Creamer, milk, ice cream and yogurt all provide an easy canvas for flavor innovation. Limited-edition and seasonal products entice consumers to purchase. They put a smile on their face and add a little excitement during these uncertain times.
Even before COVID-19, creamers were a hot category. And now, coffee and tea drinkers are trying to replicate that café experience in their homes.
According to Packaged Facts’ proprietary consumer research, millennials are both avid consumers and judicious shoppers when it comes to coffee creamers. They are significantly more likely than average to use commercial packaged creamers, non-dairy cream substitutes, dairy beverages and plant-based dairy alternatives in their coffee.
Additionally, product innovation in liquid creamers through the introduction of new flavors has boosted popularity among younger coffee consumers, according to IBIS World, New York. The research firm projects the creamer category to continue its healthy growth trajectory as in-home coffee and tea consumption increases. Strong growth is expected from non-dairy concepts, reflective of the growing number of consumers who are eliminating or reducing dairy and animal-based products from their diet. We all know dairy creamer tastes better so let’s give them delicious options.
The popularity of the keto diet has been a major contributor to the popularity of creamer. The keto diet is approximately 70% fat, 20% protein, and 5% each simple carbohydrates and non-starchy vegetables. By eating a lot of fat and very few carbohydrates, the body is forced into a metabolic state known as ketosis. This is when the body burns fat instead of carbohydrates for energy. The liver converts fat into fatty acids and ketone bodies, with the latter traveling to the brain and fueling the body, the traditional role of glucose obtained from carbohydrates. Burning ketones in place of glucose is associated with weight loss, reduced inflammation, sustained energy and more.
- Ready-to-drink hot cocoa-flavored milk, maybe even single-serve in a microwavable carton
- Single-serve bottles of flavored milk adorned in shrink-sleeve labels featuring collectable characters, maybe teachers---bring the classroom to the kitchen table
- Milk flavors: art class unicorn (blue raspberry), mathematical magic (orange marshmallow) and gym games (banana)
- Dairy is recommended for consumption within all three healthy eating patterns featured in the report, with three servings per day recommended in the Healthy U.S. style eating pattern and Healthy Vegetarian Style patterns and two servings per day in the Healthy-Mediterranean pattern;
- Americans need more dairy in their diets, as 88% of them fall short of the panel’s recommendations. That includes 79% of 9 to 13-year-olds, who rely heavily on the school-lunch program to meet nutritional needs;
- The committee recognized milk as a nutrient-rich beverage that contributes positively to under-consumed nutrients, including potassium, calcium, phosphorus, magnesium, vitamins A and D, and others;
- Low-fat and nonfat dairy foods are recommended as nutrient-dense building blocks of a healthy diet; and,
- In the committee’s first-ever recommendations for birth through 24 months, yogurt and cheese are recognized as complementary feeding options for infants ages 6 to 12 months, and dairy foods (milk, cheese and yogurt) are included in healthy eating patterns for toddlers 12 to 24 months.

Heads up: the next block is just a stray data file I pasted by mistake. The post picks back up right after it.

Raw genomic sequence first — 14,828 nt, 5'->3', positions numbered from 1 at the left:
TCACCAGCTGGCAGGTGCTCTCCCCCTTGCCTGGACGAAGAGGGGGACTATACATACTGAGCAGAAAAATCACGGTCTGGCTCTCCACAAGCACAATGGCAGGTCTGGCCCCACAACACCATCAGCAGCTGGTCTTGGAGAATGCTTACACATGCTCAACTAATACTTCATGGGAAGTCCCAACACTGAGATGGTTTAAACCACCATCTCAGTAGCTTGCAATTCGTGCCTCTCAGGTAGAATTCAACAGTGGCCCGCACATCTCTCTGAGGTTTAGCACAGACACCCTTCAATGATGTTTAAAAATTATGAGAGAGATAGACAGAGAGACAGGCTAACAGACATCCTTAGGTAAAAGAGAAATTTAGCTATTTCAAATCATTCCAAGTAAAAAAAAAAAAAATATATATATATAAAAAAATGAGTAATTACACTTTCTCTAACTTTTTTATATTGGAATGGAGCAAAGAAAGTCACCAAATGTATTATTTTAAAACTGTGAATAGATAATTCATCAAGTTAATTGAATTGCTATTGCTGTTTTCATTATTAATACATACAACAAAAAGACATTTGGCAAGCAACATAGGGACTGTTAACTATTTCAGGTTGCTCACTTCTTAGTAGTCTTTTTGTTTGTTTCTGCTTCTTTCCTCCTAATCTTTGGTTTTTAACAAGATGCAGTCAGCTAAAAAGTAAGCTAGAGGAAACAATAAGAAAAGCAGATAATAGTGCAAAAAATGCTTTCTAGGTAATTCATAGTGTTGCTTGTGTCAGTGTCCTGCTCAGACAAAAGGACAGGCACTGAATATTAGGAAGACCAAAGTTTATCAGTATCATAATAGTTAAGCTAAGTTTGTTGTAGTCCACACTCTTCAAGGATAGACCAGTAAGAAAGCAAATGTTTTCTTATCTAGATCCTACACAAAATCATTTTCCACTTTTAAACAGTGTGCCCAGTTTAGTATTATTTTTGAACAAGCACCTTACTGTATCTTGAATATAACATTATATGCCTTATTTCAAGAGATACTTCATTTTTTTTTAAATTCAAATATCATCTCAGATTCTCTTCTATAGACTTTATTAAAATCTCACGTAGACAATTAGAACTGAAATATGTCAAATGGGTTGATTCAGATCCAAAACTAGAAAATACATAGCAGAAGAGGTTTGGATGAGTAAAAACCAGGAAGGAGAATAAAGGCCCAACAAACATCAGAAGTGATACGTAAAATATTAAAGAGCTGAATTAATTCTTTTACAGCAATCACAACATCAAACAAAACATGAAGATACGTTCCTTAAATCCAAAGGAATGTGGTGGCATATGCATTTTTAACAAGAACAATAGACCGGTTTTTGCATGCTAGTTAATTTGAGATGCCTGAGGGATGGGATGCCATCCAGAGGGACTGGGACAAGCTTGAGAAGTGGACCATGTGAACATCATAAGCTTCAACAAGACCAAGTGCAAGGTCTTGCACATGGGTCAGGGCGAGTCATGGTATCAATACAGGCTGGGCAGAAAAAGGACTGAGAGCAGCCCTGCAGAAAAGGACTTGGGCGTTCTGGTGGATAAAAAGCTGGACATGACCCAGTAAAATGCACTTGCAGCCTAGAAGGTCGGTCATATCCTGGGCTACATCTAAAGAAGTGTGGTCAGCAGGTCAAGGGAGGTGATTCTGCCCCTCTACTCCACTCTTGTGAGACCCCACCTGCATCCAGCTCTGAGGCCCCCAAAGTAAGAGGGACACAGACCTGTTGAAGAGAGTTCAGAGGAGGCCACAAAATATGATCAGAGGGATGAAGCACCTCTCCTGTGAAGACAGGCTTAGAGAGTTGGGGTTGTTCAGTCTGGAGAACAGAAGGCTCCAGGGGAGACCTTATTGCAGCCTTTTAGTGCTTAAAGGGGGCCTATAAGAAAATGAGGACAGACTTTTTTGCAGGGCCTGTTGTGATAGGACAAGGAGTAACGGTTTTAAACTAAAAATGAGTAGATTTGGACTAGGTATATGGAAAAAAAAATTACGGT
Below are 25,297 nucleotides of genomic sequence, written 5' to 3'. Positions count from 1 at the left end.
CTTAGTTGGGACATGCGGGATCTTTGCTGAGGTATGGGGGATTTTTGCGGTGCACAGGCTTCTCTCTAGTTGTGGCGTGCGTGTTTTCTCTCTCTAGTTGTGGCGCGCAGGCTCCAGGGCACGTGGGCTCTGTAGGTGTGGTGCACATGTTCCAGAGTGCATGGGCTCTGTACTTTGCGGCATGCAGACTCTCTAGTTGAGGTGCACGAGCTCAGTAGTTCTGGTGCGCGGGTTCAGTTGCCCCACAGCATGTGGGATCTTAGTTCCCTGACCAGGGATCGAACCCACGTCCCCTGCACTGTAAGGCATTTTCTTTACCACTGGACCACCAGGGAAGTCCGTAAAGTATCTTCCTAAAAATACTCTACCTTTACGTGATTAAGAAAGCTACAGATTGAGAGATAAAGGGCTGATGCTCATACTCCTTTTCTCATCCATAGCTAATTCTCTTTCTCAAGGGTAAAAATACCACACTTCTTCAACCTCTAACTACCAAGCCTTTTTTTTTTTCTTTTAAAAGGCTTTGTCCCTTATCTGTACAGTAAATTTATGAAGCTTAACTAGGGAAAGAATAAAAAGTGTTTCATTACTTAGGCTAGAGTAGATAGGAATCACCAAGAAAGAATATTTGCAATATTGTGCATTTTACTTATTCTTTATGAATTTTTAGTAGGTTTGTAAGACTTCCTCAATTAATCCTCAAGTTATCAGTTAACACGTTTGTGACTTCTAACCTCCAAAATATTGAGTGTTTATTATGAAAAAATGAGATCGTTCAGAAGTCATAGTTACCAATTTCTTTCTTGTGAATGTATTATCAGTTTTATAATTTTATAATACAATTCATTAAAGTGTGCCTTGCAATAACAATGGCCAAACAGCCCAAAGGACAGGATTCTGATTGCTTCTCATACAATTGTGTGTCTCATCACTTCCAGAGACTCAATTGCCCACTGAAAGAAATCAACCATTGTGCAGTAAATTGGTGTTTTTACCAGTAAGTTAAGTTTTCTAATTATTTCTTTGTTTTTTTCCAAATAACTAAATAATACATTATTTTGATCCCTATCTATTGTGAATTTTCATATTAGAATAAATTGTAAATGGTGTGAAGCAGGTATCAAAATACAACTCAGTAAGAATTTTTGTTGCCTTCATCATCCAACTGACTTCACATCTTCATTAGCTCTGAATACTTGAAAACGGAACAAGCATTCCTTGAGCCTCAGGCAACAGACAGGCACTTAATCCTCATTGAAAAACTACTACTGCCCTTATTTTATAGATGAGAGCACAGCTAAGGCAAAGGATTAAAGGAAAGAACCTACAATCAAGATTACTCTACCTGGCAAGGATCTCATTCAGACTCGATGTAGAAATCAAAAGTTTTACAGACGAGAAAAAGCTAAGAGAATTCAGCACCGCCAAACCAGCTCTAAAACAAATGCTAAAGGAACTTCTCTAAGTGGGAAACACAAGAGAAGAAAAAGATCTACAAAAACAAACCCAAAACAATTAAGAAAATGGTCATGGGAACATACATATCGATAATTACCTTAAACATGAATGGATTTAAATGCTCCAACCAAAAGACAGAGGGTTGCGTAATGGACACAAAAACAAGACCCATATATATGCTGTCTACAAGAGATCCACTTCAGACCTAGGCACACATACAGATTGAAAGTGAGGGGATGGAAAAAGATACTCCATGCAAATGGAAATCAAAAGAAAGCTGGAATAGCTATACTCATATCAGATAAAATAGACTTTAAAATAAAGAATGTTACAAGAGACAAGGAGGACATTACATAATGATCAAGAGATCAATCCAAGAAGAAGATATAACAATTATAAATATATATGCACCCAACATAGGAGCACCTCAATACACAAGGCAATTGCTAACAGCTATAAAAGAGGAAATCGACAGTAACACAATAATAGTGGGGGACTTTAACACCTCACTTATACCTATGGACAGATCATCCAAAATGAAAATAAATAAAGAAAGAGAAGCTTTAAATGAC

Need assistance with sugar reduction? Plan to attend the
virtual “REFORMULATE: Advancing Sugar Reduction Technologies” conference
on September 9. This event has a faculty of scientists and industry experts who
will explore next-generation, natural sugar reduction-enabling technologies and
ingredients. The goal is to connect with R&D decision-makers across food and
beverage to provide actionable insights and approaches to successfully
reformulate clean-label, consumer-accepted, taste-first, better-for-you, low-
and no-sugar food and beverage products. This event will explore future trends,
changing consumer priorities alongside technical, formulation and manufacturing
considerations to inform the future of your sugar reduction R&D beyond the
use of traditional sweeteners.
Whether you have a product in the market to reformulate or are looking to launch into the growing low- and no-sugar, better-for-you market, this meeting will equip you with the information and partnerships to succeed.
Why This is an Unmissable Event:
- Discover the changing consumer trends reshaping the food and beverage industry, and identify the actions needed to positively align your products with future consumer purchasing patterns to gain market share and protect the sustainability of future earnings.
- Determine how to effectively integrate a low- and no-sugar strategy into your current business model by developing a sustainable portfolio and communicating this with the consumer.
- Navigate and overcome the formulation and manufacturing challenges that can arise when replacing sugar to ensure your products do not compromise on taste, function, stability or caloric density.
- Discuss next-generation sugar processing technologies including physical, chemical, enzymatic and microbial methods, to reduce the sugar content of your food and beverage products, beyond the use of traditional sweeteners.
- Explore the cutting-edge scientific research in the field of sugar consumption and metabolism to inform your future R&D decisions.
Access the full event guide HERE for all details on the
This conference is being produced by Hanson Wade.